Grade B+ - 85%
Historical Drama Done Well!
Saoirse Ronan and Margot Robbie star in "Mary Queen of Scots".
At first blush, the new “Mary Queen of Scots” seems to be about the difficult balance of peace between England and Scotland in the latter half of the sixteenth century. And surely that is a predominate part of the story. But billed as a personal war between two queens, one Catholic, one Protestant, is also a bit of a short sell. In truth, it is many things, as in all true stories, it is complicated. What the audience most likely will come away with is how difficult it was to be a queen in a man’s world.
You might be thinking, ‘But doesn’t the queen have the last word?’ “Isn’t her power all but assigned to her by God?’ Well, those questions which seem so simple on their surface, are best answered with a ‘maybe’. After all, God is a man, and there isn’t a Scot or an Englishman in the film who wouldn’t remind you of that given the first opportunity. Mary returns to Scotland after her husband, Francis II dies an untimely death. While she is only eighteen, she already wields considerable power with her very legitimate claim to both Scotland and England. Here’s where the history gets a bit tricky, and the film does little to explain the line of ascension to the crown. Suffice it to say, the man ruling over Scotland at this time is Mary’s illegitimate half brother who is under the English crown’s legal influence. When Mary returns, order is upset and the noblemen of the Highlands are not disposed to listening to a royal who has lived most of her life in France. To make matters worse, the influence of John Knox on Scotland’s religious landscape, changed it from Catholic to Protestant, aligning it more closely with England than with France. And finally, let it not be misunderstood, the Scottish nobles resent having to answer to a woman, and John Knox is at the head of this bigotry. The pulpit has more influence over the people than Mary could’ve known, and the men in Mary’s life take full advantage of this.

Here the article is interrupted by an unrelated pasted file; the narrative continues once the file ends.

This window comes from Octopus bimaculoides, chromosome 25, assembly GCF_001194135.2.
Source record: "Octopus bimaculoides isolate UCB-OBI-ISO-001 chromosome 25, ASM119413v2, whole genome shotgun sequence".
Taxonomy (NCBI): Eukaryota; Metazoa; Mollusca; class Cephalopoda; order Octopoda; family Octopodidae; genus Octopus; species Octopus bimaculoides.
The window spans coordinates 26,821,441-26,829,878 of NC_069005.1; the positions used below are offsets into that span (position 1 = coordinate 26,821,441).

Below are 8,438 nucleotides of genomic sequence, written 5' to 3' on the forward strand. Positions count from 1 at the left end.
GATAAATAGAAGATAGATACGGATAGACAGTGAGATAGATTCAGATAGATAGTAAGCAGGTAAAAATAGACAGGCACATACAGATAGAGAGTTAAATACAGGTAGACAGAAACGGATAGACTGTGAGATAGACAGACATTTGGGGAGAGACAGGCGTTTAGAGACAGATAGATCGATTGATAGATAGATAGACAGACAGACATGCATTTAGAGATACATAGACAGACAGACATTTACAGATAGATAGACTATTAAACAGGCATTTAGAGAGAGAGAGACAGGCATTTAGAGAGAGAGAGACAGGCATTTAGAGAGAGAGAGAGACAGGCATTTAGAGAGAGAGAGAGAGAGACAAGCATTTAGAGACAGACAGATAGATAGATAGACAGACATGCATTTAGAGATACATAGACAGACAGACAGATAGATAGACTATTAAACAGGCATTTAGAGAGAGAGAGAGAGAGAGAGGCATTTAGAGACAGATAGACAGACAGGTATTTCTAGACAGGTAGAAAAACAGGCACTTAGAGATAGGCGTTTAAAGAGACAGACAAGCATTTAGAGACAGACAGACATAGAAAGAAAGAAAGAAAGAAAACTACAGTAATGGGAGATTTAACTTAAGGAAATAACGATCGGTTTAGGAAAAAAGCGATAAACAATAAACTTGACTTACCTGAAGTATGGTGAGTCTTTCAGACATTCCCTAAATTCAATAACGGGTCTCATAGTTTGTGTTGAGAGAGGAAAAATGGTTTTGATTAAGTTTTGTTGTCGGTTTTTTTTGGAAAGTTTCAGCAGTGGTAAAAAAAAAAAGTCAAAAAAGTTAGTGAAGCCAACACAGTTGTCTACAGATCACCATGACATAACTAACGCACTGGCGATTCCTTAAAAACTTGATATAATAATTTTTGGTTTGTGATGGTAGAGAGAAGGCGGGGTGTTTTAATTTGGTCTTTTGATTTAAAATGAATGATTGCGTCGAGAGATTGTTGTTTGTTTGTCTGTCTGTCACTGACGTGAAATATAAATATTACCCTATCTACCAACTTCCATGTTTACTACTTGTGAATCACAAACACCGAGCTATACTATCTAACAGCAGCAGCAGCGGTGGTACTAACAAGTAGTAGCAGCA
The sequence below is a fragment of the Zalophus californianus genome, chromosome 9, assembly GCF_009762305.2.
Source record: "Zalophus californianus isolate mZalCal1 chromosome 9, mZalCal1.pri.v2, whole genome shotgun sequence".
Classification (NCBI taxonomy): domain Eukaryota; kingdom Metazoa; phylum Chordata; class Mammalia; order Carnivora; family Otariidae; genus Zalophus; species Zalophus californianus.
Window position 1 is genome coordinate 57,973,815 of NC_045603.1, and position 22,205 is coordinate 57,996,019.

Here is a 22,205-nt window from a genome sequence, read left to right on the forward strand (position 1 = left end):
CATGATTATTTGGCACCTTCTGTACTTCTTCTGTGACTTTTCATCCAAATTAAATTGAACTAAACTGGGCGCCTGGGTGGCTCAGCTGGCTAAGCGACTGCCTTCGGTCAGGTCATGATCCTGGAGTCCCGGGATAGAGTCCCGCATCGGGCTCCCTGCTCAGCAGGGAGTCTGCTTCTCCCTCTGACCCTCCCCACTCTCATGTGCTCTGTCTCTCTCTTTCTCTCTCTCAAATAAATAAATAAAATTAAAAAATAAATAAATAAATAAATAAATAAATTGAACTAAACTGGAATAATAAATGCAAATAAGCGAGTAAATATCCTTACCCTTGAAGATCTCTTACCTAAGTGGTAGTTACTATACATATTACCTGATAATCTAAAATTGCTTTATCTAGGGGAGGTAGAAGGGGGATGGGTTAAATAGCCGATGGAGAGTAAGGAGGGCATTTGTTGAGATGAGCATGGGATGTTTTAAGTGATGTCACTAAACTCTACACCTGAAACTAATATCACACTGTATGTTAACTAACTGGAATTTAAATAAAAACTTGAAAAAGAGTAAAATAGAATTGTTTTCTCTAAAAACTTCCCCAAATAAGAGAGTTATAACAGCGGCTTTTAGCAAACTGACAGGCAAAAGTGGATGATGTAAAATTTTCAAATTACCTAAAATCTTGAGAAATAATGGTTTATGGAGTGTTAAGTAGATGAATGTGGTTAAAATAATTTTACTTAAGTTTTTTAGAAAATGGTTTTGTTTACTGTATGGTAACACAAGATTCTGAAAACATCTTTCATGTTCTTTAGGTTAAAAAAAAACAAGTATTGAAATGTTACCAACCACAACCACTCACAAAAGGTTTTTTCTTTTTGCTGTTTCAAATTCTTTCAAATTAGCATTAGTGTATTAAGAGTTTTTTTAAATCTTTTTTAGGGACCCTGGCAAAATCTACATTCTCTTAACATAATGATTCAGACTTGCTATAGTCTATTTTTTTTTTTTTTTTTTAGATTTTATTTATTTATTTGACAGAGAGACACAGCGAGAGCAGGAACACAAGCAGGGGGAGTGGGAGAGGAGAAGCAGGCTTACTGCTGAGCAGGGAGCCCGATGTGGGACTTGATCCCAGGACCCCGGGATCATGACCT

So what of Queen Elizabeth I, daughter of Henry VIII and Anne Boleyn? Well, while in a much more stable environment, she stands against both the wooing and adversarial pursuits of the men in her court. And while Mary lives by fire and fury, Elizabeth very prudently lives and rules by caution and virtue. She doesn’t marry because she knows that any man who marries her will have ambitions for the crown, and she shall be deposed and powerless. Her beliefs prove true in Mary’s life both through her half brother, who wishes to “protect” her, and her two husbands, Henry Stewart Darnley, who deceives her as to his affections, and plots for her crown, and another, James Hepburn, who is the main suspect in Darnley’s murder. The mess that ensues puts Mary at the mercy of Elizabeth.
Over the years, Mary and Elizabeth have corresponded copiously through letters and envoys, and the film presents the letters, read by each woman respectively, as the truth in their hearts. They are the only clue we have to the essence of their relationship with each other. In the end, it seems as though forces conspired against both women to keep them apart and at odds. What could have been a great friendship succumbs to the plans of men, the plotters against peace. Sadly, the only way Elizabeth remains queen is to stay a virgin, and the only way the Stuarts remain in power in Scotland is to appoint Mary’s son, James, at the time a toddler, to the throne. Of course, his regent is his uncle, Mary’s illegitimate half brother.
The film presents the case for their feminist delima well. Aren’t they capable of ruling? Yes. Aren’t they both legitimate to the throne? Yes. Aren’t they both bold and confident? Yes. Aren’t they both women? Yes. It seems their sex is their only impediment, and while Mary embraces her sex, Elizabeth, very smartly denies it in order to remain in power. It seems that such a fate as theirs in the hands of men, must also be in the hands of mice.
Margot Robbie as Elizabeth, Saoirse Ronan as Mary, and Joe Alwyn as Henry Stewart Darnley star and shine in “Mary Queen of Scots”. It was written by Beau Willimon and John Guy who also wrote the book, “Queen of Scots: The True Life of Mary Stuart” and directed by